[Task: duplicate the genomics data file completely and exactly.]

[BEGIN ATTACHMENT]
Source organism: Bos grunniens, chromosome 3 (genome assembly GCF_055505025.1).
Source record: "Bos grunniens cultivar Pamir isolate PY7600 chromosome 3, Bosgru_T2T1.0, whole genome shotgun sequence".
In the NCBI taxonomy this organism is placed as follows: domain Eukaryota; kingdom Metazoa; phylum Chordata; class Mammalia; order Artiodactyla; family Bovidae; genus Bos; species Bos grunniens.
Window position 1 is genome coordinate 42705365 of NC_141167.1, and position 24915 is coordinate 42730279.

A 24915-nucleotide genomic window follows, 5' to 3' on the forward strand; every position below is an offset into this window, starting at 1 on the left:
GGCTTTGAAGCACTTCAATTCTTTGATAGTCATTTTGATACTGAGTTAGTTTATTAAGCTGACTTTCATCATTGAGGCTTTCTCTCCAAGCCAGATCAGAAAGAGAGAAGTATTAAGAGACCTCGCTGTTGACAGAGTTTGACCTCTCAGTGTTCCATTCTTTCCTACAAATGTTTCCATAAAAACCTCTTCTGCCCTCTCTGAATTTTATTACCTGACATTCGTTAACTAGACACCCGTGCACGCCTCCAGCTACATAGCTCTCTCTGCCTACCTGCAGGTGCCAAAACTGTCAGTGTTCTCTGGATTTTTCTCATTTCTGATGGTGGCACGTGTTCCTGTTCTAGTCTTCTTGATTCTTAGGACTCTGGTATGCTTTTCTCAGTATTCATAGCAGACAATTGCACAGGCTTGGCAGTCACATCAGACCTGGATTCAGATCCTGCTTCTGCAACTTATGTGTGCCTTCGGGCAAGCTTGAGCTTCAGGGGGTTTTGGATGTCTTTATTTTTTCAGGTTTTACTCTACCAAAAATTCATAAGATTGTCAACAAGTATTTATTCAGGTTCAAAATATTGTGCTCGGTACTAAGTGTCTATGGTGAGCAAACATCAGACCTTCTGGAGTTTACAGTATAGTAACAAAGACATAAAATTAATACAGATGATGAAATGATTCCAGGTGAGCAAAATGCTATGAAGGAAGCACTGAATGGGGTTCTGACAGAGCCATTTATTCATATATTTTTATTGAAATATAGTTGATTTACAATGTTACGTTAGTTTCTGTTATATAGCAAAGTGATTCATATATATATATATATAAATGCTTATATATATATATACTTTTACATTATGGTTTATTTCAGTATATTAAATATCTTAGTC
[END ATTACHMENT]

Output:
Source organism: Bos grunniens, chromosome 3 (genome assembly GCF_055505025.1).
Source record: "Bos grunniens cultivar Pamir isolate PY7600 chromosome 3, Bosgru_T2T1.0, whole genome shotgun sequence".
In the NCBI taxonomy this organism is placed as follows: domain Eukaryota; kingdom Metazoa; phylum Chordata; class Mammalia; order Artiodactyla; family Bovidae; genus Bos; species Bos grunniens.
Window position 1 is genome coordinate 42705365 of NC_141167.1, and position 24915 is coordinate 42730279.

A 24915-nucleotide genomic window follows, 5' to 3' on the forward strand; every position below is an offset into this window, starting at 1 on the left:
GGCTTTGAAGCACTTCAATTCTTTGATAGTCATTTTGATACTGAGTTAGTTTATTAAGCTGACTTTCATCATTGAGGCTTTCTCTCCAAGCCAGATCAGAAAGAGAGAAGTATTAAGAGACCTCGCTGTTGACAGAGTTTGACCTCTCAGTGTTCCATTCTTTCCTACAAATGTTTCCATAAAAACCTCTTCTGCCCTCTCTGAATTTTATTACCTGACATTCGTTAACTAGACACCCGTGCACGCCTCCAGCTACATAGCTCTCTCTGCCTACCTGCAGGTGCCAAAACTGTCAGTGTTCTCTGGATTTTTCTCATTTCTGATGGTGGCACGTGTTCCTGTTCTAGTCTTCTTGATTCTTAGGACTCTGGTATGCTTTTCTCAGTATTCATAGCAGACAATTGCACAGGCTTGGCAGTCACATCAGACCTGGATTCAGATCCTGCTTCTGCAACTTATGTGTGCCTTCGGGCAAGCTTGAGCTTCAGGGGGTTTTGGATGTCTTTATTTTTTCAGGTTTTACTCTACCAAAAATTCATAAGATTGTCAACAAGTATTTATTCAGGTTCAAAATATTGTGCTCGGTACTAAGTGTCTATGGTGAGCAAACATCAGACCTTCTGGAGTTTACAGTATAGTAACAAAGACATAAAATTAATACAGATGATGAAATGATTCCAGGTGAGCAAAATGCTATGAAGGAAGCACTGAATGGGGTTCTGACAGAGCCATTTATTCATATATTTTTATTGAAATATAGTTGATTTACAATGTTACGTTAGTTTCTGTTATATAGCAAAGTGATTCATATATATATATATATAAATGCTTATATATATATATACTTTTACATTATGGTTTATTTCAGTATATTAAATATCTTAGTC